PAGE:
Wednesday, August 12, 2009

Democracy on display: Last night's public meeting on health care

We joined a large number of St. Paul's members at a public meeting with our local member of Congress, U.S. Rep. Tom Perriello at Charlottesville High School last night to talk about the health care proposals before Congress. The meeting, raucous at times, gave full display to the many perspectives, hopes, dreams and fears on this extraordinarily complex issue.

I was much impressed by Rep. Perriello's command of the details and his disarming manner. When one side or the other began to boo, his gestures brought calm. "In the shadow of Jefferson, we know how to do dissent," he said at the beginning of the evening, a reminder to let everyone be heard. There were no disruptions of the sort that have marred other public meetings around the country.

Those who listened closely heard a Congressman who has followed the nuances of the issue and is not allowing slogans to sway his vote. He kept reminding us that he is looking for a bill that will work, that will lower health care costs and insurance premiums and extend coverage to those who don't have it. The final proposal "will rise or fall on whether it brings down premiums for middle-class families and businesses," he said. He agreed in part, and disagreed in part, with virtually every health care proposal put forward in the room last night, and he clearly stated his reasons why.

The meeting was a reminder of just how polarized this issue has become and how tough it is to be a moderate. Speakers lined up more than an hour before the start of the meeting. We heard from cancer patients and doctors, from those who distrust government and those who have been dropped by their insurance companies. We heard from defenders of insurance companies and skeptics of government programs. We heard from people who have read the current bill in detail, and we heard from someone who wanted to talk about missile defense and North Korea. We heard many viewpoints. I won't say that everyone listened respectfully -- at times the meeting resembled a basketball game with rooters for opposing sides. But those who spoke got their say.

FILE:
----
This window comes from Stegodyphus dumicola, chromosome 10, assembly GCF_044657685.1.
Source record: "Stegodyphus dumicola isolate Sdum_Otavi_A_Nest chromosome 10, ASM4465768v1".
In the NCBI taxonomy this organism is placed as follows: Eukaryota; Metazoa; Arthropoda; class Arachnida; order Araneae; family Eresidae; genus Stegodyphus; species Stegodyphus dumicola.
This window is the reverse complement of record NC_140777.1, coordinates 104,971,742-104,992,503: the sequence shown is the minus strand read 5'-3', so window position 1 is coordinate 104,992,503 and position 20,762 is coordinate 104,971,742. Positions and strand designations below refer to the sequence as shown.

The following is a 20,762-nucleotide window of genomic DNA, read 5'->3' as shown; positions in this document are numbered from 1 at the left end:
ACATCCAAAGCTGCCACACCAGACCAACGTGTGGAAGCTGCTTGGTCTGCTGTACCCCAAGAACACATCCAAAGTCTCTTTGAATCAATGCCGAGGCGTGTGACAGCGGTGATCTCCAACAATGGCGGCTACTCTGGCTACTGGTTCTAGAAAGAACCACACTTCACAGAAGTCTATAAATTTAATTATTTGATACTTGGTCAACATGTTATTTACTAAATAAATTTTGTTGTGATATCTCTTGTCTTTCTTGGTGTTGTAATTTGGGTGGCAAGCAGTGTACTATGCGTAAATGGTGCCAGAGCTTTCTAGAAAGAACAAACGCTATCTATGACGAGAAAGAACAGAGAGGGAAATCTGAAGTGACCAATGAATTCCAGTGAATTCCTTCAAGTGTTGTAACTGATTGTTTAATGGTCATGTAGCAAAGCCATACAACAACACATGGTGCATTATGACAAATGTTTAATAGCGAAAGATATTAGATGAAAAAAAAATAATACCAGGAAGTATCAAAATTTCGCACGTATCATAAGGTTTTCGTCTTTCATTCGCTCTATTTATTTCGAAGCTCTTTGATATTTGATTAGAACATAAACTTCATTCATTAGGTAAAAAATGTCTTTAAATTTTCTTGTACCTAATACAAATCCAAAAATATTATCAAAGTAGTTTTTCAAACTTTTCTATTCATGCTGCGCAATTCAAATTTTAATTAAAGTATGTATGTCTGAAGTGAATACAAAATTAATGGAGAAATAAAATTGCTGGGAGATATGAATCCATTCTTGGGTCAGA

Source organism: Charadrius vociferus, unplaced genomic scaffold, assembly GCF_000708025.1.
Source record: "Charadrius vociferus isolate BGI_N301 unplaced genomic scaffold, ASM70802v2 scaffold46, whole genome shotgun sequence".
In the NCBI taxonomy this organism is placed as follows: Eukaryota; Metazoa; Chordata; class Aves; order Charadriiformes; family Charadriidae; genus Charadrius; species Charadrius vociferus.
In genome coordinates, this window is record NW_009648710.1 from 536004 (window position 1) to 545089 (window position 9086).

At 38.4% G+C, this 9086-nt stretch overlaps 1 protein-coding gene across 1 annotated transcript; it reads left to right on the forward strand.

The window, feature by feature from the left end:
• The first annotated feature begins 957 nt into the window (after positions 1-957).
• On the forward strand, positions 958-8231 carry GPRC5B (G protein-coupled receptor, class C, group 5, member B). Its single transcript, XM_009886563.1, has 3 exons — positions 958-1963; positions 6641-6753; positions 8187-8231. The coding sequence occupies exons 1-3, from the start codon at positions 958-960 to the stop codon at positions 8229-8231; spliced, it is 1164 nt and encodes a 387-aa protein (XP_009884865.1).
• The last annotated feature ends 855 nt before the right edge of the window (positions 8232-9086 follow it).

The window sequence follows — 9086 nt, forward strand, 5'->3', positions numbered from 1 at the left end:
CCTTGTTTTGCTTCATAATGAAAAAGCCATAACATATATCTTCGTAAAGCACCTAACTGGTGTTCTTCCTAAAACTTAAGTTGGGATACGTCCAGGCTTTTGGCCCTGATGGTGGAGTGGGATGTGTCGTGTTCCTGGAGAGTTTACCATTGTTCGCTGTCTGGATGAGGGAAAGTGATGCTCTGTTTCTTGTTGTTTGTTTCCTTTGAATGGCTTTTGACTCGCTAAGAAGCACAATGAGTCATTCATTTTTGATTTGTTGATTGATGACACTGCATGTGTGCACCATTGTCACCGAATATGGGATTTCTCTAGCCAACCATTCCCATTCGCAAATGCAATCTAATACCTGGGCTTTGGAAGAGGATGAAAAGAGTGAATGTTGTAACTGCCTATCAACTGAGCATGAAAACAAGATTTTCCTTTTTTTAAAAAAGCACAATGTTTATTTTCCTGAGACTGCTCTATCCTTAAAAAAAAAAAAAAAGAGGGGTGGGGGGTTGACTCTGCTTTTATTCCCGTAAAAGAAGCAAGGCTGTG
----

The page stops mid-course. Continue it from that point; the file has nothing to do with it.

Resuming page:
Those who listened carefully heard very human stories of illness and economic calamity, stories of doctors and nurses doing their best in the trenches, stories about fear of getting sick, and stories from those who fear government may botch this and make it worse.

One speaker, Mary Bennett, thanked Rep. Perriello for the meeting, and thanked the crowd for being there to "speak our different truths to each other -- we are all in this democracy together." Let me add my Amen to that.

Photo by Matthew Rosenberg/The Daily Progress


jfmiller28 said...

Thanks for the nice write-p, Jim. Do you have any sense of which proposals might have some broad consensus in Charlottesville or which ones are dead in the water?

The Rev. James Richardson said...

Good to hear from you and thanks for being such a regular reader of this blog.

My sense of Charlottesville on this issue is quite limited, and I don't think a public meeting like that one is a representative sample. My hunch is that Charlottesville, like most places in America, are anxious about the economy, anxious about health care, and anxious about Congress getting this right. My hunch also is that most folks are feeling a bit out-to-sea with all the jargon like "single payer" and "public option" and all that. The proposals are complex with many moving parts.

As for the public meeting, many who were there got there because an organization got them there. They came with an agenda and slogans.There were many voices favoring a government financed "public option" along side of private insurance. And there were many voices expressing reservations that government can or should do that. No consensus in the room, nor would I have expected any.

I don't envy Rep. Perriello or other members of Congress their task maneuvering through this thicket. Let's at least give them credit for trying.